the Music Master

What Is the Difference Between an
Orchestra and a Chamber Orchestra?

Size makes a difference. In another word: intimacy.

Throughout this layering of era upon era, so too developed the patrons of the music. In the beginning, it was primarily the reigning churches of the day and location. With the development of the upper and middle classes and individuals who found great financial success, the patronage shifted and along with it, the messages of the music, the instrumentation, the harmony, and the location—the venue.

When one speaks of an orchestra in the world of classical music, one thinks of large numbers of musicians. Perhaps 40 strings minimum, 8-10 woodwinds, 8-12 brass instruments, sundry percussion instruments in addition to a set of timpani, sometimes a harp (or two). Again, large numbers.

Accordingly, the music is designed to make full use of the massive potential and great breath of sound available with an orchestra, especially a “full symphonic orchestra.”

To truly appreciate chamber music at its best is to experience it in small concert halls or rooms, with small audiences, and with close proximity to the musicians.

The “chamber orchestra,” on the other hand, refers to similar instrumentation, but in much fewer numbers. In this setting, one might find six “1st violin players” as opposed to 12, with a total of maybe only 20 string players. Woodwinds would be in pairs as in a full orchestra, but sometimes fewer. Instead of four French horns, there would be two; perhaps one or two trumpets, but no trombones, tuba, or percussion, except for a set of 2-4 timpani, but usually two.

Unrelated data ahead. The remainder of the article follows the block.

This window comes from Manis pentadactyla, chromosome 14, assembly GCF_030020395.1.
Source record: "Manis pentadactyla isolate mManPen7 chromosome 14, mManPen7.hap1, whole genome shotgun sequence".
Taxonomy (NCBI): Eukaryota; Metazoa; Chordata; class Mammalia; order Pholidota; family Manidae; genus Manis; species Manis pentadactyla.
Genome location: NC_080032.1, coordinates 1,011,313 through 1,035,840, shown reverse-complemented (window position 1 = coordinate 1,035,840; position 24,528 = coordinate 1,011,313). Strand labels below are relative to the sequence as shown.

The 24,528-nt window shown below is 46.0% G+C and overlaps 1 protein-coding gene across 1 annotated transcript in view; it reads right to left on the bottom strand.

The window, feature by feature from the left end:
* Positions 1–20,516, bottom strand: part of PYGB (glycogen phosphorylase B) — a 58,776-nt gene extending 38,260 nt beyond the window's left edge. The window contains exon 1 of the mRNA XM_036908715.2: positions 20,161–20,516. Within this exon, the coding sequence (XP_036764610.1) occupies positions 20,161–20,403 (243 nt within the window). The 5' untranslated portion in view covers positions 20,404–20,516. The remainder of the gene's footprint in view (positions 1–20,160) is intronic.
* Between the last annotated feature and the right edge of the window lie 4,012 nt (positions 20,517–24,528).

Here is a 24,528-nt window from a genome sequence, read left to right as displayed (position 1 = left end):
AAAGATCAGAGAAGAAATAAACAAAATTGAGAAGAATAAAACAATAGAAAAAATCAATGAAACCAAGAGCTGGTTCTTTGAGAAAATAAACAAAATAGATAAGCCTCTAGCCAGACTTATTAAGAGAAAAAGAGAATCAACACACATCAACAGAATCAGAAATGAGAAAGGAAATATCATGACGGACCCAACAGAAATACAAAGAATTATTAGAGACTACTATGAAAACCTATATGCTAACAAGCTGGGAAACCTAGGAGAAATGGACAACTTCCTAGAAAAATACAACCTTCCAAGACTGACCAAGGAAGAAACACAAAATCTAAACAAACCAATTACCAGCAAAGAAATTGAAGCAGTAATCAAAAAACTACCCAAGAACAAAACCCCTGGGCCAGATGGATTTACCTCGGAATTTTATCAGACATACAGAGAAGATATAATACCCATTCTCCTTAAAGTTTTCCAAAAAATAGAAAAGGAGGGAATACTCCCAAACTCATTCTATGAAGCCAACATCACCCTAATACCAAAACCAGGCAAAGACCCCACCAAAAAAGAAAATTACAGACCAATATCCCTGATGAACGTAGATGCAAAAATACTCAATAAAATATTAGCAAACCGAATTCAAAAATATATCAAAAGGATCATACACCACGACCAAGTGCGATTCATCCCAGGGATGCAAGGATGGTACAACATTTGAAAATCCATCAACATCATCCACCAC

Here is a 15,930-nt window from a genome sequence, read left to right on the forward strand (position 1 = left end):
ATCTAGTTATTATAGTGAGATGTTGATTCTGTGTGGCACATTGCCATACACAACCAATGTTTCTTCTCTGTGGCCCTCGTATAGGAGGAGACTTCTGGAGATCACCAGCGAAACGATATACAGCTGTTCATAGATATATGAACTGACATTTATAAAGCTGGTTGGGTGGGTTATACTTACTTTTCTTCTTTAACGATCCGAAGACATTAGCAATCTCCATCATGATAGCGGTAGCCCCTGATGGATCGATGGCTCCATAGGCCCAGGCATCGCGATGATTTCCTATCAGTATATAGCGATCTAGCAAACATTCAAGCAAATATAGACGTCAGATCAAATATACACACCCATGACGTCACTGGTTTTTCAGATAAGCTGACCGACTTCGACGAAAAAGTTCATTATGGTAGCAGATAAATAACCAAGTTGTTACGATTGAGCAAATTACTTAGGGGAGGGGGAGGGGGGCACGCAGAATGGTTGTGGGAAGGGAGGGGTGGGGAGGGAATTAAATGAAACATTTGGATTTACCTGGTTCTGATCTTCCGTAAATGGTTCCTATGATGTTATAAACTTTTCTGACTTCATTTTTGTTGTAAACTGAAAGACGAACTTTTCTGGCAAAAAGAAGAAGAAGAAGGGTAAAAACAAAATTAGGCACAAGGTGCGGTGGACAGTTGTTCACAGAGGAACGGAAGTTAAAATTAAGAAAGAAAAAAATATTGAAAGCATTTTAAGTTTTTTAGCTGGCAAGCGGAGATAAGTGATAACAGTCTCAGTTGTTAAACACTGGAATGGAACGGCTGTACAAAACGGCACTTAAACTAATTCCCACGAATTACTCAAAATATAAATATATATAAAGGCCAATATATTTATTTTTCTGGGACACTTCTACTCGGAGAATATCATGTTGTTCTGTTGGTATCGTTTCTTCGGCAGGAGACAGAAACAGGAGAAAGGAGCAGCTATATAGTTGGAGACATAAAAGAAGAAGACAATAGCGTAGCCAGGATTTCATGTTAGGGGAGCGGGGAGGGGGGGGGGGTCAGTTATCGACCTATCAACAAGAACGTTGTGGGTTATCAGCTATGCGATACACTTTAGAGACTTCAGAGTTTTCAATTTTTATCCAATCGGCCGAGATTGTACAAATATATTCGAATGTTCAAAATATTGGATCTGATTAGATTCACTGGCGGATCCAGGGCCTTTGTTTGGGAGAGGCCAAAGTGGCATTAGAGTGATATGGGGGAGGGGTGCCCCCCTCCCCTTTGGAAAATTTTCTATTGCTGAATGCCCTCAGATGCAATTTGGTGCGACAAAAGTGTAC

A Many of the symphonies of Mozart and Haydn—who actively composed during the late 1700s—are well-suited for the smaller orchestra. With Beethoven came the bridge and evolution into larger orchestras and more complex and demanding music.

As its name implies, the “chamber” orchestra share qualities with “chamber” music, meaning music designed for more intimate settings. For much of his career, Franz Josef Haydn’s was employed by the powerful Esterhazy family in Austria. His job was to compose music for their estate on a weekly basic. His music then, was directed for a setting of family and friends—likely lots of friends—but not as found in a large concert hall.

Many composers in our “modern” era favor smaller ensembles or “chamber orchestras” because of the intimacy implied and achieved. Two of my favourites are by Hungarian composer Bela Bartok, and Swiss composer Frank Martin.

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String Quintet

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